The New York Times and the Joplin tornado’s “silver lining”

By Naomi Spencer
3 June 2011

The death toll from the May 22 Joplin, Missouri tornado now stands at 138, making it the deadliest tornado in the United States in over 60 years. The massive storm left hundreds more injured and destroyed thousands of homes and apartments.

Initial costs of the disaster are between $3 billion and $5 billion, but the economic shockwave will be felt for years. Thousands of residents lost their jobs. A major hospital that employed nearly 2,500 residents was destroyed. Two nursing homes, entire apartment complexes and multiple school buildings were obliterated. Water and sewerage systems, cell phone towers, roads, and other infrastructure were also affected. It is an unmitigated disaster for the people of the city, and indeed for the entire region, within which Joplin functions as an economic hub.

Under these conditions, the New York Times, the leading publication of US liberalism and the country’s main national newspaper, published an article Tuesday, prominently displayed on the left column of its front page, under the headline, “Reconstruction Lifts Economy After Disasters.”

The central purpose of the piece, authored by Michael Cooper, is to downplay the significance of the disaster, praise the possibilities for corporate profit-making and divert public anger over the absence of any significant government assistance. The article made its appearance at the same time that the Times largely dropped its coverage of aftermath of the storm, following President Obama’s brief weekend visit to the city (during which, according to the headline of an earlier article in the Times, he delivered a “message of comfort”).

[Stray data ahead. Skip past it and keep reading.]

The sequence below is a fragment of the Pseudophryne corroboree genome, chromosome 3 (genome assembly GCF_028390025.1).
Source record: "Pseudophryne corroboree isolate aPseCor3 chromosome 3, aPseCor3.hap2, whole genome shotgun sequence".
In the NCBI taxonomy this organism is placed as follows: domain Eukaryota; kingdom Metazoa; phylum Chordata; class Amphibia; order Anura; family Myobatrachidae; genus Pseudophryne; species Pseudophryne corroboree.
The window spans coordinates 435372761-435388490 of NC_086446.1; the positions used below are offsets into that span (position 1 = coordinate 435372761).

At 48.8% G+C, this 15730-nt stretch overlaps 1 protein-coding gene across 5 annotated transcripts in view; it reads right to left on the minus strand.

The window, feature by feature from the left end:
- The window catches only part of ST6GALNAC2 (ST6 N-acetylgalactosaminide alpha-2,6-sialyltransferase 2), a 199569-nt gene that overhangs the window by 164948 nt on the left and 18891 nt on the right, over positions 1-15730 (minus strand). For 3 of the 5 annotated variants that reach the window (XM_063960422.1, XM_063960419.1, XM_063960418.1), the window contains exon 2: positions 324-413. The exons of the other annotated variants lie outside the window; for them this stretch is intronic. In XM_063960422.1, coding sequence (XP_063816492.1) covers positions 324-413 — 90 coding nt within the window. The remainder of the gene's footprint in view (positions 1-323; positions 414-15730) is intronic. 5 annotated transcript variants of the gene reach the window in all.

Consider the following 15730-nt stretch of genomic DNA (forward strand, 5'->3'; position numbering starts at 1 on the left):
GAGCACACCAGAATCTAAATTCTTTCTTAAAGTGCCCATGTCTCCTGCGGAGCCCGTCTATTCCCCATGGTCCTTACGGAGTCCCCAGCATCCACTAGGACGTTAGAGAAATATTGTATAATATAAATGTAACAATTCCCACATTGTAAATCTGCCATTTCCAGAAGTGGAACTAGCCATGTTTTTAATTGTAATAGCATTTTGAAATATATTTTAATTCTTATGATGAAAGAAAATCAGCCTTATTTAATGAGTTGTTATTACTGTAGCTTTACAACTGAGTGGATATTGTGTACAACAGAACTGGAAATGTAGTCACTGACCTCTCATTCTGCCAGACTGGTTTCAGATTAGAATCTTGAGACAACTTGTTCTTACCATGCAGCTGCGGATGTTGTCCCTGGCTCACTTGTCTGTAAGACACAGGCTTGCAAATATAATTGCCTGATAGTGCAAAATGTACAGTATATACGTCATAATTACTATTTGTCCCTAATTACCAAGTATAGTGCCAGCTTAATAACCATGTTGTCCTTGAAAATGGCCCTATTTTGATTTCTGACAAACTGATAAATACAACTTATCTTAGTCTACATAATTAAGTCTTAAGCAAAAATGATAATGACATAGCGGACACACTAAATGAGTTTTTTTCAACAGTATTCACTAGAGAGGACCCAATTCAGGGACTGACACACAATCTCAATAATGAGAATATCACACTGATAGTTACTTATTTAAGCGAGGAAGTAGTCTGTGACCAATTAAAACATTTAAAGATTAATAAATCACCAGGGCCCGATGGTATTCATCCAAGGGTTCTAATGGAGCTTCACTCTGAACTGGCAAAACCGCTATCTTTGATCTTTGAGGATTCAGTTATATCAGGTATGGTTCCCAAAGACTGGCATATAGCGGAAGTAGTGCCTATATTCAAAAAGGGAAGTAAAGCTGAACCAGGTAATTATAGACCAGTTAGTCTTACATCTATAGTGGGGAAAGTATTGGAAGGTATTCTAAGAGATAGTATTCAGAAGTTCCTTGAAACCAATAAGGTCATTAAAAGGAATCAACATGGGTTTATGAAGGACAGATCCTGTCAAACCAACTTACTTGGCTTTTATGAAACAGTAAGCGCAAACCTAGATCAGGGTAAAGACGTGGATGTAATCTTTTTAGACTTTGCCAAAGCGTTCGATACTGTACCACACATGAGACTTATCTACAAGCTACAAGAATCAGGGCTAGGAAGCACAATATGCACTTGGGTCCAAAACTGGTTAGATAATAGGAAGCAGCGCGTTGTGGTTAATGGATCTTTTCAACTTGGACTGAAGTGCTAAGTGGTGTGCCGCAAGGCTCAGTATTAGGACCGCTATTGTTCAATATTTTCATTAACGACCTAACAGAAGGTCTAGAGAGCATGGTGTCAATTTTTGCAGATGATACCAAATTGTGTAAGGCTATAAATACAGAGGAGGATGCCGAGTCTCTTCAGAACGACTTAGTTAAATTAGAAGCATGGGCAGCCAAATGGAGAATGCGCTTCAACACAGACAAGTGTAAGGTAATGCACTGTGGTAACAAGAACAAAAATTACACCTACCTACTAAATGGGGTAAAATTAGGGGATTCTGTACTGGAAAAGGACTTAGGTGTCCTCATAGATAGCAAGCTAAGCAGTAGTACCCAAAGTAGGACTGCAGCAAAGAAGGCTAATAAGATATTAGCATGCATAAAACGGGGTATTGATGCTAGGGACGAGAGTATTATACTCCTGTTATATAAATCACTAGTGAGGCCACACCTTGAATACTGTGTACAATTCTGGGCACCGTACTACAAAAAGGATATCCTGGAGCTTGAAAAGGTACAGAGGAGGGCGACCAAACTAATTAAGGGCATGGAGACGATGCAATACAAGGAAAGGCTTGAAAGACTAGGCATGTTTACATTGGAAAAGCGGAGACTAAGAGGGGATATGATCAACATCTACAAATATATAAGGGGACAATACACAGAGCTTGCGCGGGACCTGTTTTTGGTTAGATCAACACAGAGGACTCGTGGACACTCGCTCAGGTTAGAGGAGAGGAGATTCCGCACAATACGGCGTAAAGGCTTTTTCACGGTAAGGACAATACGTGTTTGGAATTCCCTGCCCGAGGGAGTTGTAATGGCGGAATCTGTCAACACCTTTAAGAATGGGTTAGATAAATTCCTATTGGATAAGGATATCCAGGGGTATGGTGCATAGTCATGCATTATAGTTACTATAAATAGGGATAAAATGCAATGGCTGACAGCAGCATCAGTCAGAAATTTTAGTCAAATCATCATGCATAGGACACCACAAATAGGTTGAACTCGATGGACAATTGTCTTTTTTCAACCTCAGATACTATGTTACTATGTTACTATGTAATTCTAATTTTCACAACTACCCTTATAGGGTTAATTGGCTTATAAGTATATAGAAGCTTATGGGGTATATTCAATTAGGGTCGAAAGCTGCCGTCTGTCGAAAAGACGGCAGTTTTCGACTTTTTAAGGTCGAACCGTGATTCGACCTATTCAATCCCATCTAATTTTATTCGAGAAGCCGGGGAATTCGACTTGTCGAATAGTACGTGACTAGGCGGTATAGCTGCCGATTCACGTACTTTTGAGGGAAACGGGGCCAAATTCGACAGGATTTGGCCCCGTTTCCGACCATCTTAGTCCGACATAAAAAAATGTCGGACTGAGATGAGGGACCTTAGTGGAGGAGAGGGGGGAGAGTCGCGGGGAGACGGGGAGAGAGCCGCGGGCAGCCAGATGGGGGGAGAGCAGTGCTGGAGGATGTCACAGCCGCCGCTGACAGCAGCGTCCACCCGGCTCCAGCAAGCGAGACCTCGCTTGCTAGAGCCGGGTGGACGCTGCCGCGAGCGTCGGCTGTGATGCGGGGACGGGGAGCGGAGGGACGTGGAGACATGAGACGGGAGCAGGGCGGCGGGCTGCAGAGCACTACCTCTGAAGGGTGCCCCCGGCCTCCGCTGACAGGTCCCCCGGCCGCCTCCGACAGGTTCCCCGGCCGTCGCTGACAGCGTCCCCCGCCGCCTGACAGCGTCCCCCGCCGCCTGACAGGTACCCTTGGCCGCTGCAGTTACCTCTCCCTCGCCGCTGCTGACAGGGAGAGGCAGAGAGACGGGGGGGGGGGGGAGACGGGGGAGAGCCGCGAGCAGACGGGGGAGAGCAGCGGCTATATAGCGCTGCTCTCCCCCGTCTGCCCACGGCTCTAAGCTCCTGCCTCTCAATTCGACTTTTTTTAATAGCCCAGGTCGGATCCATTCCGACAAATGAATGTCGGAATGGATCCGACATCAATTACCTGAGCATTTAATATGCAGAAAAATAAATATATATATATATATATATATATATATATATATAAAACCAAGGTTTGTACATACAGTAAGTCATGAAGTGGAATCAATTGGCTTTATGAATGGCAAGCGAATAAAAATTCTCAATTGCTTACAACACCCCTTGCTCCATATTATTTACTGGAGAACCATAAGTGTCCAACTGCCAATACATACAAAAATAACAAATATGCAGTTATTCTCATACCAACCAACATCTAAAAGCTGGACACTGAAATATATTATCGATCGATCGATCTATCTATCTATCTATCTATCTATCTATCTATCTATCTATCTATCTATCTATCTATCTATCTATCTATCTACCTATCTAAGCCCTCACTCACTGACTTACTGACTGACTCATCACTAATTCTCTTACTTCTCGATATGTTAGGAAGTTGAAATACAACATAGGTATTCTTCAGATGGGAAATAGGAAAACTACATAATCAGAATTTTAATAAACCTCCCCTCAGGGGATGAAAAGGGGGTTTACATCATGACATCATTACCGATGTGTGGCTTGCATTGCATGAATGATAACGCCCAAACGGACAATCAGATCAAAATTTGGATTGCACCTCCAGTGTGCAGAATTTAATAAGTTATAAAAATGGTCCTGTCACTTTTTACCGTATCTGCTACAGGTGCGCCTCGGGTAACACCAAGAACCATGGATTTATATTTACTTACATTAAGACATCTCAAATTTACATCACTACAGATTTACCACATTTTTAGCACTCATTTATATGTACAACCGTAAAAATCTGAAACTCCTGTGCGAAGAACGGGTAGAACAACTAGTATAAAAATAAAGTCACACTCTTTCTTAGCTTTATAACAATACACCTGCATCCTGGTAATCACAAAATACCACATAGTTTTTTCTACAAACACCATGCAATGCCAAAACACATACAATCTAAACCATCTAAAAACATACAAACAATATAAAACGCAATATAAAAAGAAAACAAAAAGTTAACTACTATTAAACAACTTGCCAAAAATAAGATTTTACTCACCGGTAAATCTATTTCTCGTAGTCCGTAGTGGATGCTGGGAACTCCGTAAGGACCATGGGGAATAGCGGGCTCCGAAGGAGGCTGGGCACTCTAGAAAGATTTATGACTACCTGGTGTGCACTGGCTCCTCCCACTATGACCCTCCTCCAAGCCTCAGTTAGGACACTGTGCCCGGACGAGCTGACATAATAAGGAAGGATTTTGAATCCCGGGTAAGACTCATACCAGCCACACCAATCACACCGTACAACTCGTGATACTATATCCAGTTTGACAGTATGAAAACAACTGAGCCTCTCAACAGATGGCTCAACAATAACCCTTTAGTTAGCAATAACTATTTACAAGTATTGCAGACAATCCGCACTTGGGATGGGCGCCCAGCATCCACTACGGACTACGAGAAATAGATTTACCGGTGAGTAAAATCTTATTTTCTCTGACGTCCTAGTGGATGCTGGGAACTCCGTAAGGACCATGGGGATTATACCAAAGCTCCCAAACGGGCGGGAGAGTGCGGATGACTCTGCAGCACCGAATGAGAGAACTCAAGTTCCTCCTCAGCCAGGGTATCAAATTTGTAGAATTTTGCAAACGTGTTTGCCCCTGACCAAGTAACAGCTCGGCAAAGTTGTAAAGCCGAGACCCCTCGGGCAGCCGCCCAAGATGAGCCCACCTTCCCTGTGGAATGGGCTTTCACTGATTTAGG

The Times article begins by declaring that, “There is no silver lining to a funnel cloud, as anyone who survived the tornadoes can attest.” After this pro forma disclaimer, Cooper quickly moves on to find precisely such a “silver lining.” “But reconstruction can help rebuild local economies as well as neighborhoods.”

The article goes on to trumpet the “stirrings of economic activity.” The large box store Home Depot, which collapsed on numerous people May 22, “began selling lumber and other supplies from a parking lot there on Tuesday as it prepared to open a 30,000-square-foot temporary store.” Tamko Building Products, we are assured, “is well-positioned to prosper once reconstruction fully kicks in. Its main product—roofing shingles—is always in demand after a tornado.”

“No one would suggest that disasters are a desirable form of economic stimulus,” the Times again backhandedly acknowledges before continuing: “But economists who have studied the impact of floods, tornadoes and hurricanes have found that after the initial anguish and huge economic disruptions, periods of increased economic activity frequently follow as insurance money and disaster relief flow in to jump-start rebuilding.”

There is no “silver lining”… but. Disasters are not the preferred “economic stimulus”… but Home Depot is selling more lumber. The complacency is nauseating.

Like the wealthy layer of society it represents, the Times cannot conceal its indifference to the ruination of thousands of lives. Nowhere does the article even mention that at least 134 Joplin residents (at the time of the writing) were killed in the tornado. Many of the dead were poor, elderly, young children, families living in unsafe housing with nowhere to shelter.